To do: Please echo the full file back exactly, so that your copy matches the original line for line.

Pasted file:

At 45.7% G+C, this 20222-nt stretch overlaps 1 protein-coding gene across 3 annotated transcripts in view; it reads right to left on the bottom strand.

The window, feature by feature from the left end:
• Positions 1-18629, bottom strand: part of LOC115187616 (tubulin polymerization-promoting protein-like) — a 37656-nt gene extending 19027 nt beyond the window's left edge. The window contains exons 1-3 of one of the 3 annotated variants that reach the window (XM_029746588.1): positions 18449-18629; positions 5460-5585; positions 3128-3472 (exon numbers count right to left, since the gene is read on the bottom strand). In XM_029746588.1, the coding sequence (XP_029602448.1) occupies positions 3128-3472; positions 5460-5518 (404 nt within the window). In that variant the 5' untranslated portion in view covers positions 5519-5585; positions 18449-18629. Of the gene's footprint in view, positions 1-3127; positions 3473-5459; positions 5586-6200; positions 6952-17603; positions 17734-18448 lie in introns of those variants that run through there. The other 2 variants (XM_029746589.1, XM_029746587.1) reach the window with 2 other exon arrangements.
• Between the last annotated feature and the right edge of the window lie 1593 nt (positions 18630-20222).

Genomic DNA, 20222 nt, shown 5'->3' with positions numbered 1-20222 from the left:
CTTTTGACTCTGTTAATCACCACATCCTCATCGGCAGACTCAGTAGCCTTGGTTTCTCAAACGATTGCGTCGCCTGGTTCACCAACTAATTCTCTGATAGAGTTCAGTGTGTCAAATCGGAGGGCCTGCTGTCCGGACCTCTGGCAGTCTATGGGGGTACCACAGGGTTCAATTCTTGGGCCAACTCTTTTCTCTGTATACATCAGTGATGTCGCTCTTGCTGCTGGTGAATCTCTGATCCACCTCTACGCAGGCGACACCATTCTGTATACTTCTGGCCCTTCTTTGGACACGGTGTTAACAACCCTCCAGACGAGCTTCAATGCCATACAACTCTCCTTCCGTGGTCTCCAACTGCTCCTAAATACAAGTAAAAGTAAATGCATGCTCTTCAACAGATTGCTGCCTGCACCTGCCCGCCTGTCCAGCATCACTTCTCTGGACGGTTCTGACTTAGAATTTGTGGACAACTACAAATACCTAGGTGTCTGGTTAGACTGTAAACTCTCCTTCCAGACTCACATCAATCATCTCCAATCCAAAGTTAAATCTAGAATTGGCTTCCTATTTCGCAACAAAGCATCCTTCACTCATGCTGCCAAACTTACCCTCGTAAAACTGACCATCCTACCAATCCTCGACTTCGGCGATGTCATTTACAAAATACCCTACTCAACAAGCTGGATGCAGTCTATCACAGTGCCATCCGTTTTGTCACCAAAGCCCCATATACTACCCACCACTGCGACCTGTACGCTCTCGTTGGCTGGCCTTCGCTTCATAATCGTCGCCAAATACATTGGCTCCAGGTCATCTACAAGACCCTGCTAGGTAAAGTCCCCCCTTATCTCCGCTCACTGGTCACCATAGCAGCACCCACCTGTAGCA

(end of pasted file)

At 45.7% G+C, this 20222-nt stretch overlaps 1 protein-coding gene across 3 annotated transcripts in view; it reads right to left on the bottom strand.

The window, feature by feature from the left end:
• Positions 1-18629, bottom strand: part of LOC115187616 (tubulin polymerization-promoting protein-like) — a 37656-nt gene extending 19027 nt beyond the window's left edge. The window contains exons 1-3 of one of the 3 annotated variants that reach the window (XM_029746588.1): positions 18449-18629; positions 5460-5585; positions 3128-3472 (exon numbers count right to left, since the gene is read on the bottom strand). In XM_029746588.1, the coding sequence (XP_029602448.1) occupies positions 3128-3472; positions 5460-5518 (404 nt within the window). In that variant the 5' untranslated portion in view covers positions 5519-5585; positions 18449-18629. Of the gene's footprint in view, positions 1-3127; positions 3473-5459; positions 5586-6200; positions 6952-17603; positions 17734-18448 lie in introns of those variants that run through there. The other 2 variants (XM_029746589.1, XM_029746587.1) reach the window with 2 other exon arrangements.
• Between the last annotated feature and the right edge of the window lie 1593 nt (positions 18630-20222).

Genomic DNA, 20222 nt, shown 5'->3' with positions numbered 1-20222 from the left:
CTTTTGACTCTGTTAATCACCACATCCTCATCGGCAGACTCAGTAGCCTTGGTTTCTCAAACGATTGCGTCGCCTGGTTCACCAACTAATTCTCTGATAGAGTTCAGTGTGTCAAATCGGAGGGCCTGCTGTCCGGACCTCTGGCAGTCTATGGGGGTACCACAGGGTTCAATTCTTGGGCCAACTCTTTTCTCTGTATACATCAGTGATGTCGCTCTTGCTGCTGGTGAATCTCTGATCCACCTCTACGCAGGCGACACCATTCTGTATACTTCTGGCCCTTCTTTGGACACGGTGTTAACAACCCTCCAGACGAGCTTCAATGCCATACAACTCTCCTTCCGTGGTCTCCAACTGCTCCTAAATACAAGTAAAAGTAAATGCATGCTCTTCAACAGATTGCTGCCTGCACCTGCCCGCCTGTCCAGCATCACTTCTCTGGACGGTTCTGACTTAGAATTTGTGGACAACTACAAATACCTAGGTGTCTGGTTAGACTGTAAACTCTCCTTCCAGACTCACATCAATCATCTCCAATCCAAAGTTAAATCTAGAATTGGCTTCCTATTTCGCAACAAAGCATCCTTCACTCATGCTGCCAAACTTACCCTCGTAAAACTGACCATCCTACCAATCCTCGACTTCGGCGATGTCATTTACAAAATACCCTACTCAACAAGCTGGATGCAGTCTATCACAGTGCCATCCGTTTTGTCACCAAAGCCCCATATACTACCCACCACTGCGACCTGTACGCTCTCGTTGGCTGGCCTTCGCTTCATAATCGTCGCCAAATACATTGGCTCCAGGTCATCTACAAGACCCTGCTAGGTAAAGTCCCCCCTTATCTCCGCTCACTGGTCACCATAGCAGCACCCACCTGTAGCA